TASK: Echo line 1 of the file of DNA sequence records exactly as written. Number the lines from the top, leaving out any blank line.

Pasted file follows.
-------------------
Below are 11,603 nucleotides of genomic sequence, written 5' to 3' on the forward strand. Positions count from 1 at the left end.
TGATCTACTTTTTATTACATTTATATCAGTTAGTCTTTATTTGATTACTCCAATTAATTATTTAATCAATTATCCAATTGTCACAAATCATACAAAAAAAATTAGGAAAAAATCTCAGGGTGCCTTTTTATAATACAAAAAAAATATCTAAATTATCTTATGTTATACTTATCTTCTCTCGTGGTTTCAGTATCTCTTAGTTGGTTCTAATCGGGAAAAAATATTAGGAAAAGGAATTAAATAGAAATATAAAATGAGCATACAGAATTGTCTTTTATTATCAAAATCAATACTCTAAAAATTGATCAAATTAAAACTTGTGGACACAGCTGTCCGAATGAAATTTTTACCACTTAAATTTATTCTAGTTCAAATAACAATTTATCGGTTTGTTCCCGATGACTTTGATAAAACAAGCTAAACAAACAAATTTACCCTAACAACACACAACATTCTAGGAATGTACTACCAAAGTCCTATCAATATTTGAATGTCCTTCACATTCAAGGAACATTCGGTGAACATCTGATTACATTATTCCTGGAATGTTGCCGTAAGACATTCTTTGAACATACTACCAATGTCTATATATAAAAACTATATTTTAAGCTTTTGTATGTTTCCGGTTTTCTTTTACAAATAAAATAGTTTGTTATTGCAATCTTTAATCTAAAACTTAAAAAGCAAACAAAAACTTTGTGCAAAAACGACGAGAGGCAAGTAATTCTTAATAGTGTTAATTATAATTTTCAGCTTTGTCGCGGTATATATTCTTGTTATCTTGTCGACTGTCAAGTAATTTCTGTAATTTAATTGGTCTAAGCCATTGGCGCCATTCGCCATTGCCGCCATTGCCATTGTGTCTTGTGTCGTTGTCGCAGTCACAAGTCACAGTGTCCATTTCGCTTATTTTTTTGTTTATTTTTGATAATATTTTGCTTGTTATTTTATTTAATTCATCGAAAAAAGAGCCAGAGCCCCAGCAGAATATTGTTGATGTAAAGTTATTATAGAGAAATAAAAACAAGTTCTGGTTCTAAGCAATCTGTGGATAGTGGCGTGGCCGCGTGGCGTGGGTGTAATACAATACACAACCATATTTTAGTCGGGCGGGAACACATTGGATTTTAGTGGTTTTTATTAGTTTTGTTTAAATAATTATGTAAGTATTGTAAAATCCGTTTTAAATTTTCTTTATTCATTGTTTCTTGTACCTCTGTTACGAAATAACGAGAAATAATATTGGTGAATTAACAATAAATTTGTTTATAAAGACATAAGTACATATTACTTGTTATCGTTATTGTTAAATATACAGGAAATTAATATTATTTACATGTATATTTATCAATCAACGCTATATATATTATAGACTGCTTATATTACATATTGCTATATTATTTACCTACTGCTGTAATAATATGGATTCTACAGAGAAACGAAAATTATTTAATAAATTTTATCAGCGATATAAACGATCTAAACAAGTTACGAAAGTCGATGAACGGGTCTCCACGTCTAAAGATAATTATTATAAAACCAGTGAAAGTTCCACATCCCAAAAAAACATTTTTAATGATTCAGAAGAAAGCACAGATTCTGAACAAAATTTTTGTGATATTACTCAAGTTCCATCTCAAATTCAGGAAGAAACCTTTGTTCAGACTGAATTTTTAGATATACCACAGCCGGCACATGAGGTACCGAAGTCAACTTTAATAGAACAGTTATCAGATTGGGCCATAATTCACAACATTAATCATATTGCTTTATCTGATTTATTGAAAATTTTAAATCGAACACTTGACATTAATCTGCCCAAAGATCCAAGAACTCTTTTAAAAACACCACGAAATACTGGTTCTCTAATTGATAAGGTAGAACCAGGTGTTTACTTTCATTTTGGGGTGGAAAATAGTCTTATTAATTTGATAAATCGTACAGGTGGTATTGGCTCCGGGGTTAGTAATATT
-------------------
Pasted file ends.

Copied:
Below are 11,603 nucleotides of genomic sequence, written 5' to 3' on the forward strand. Positions count from 1 at the left end.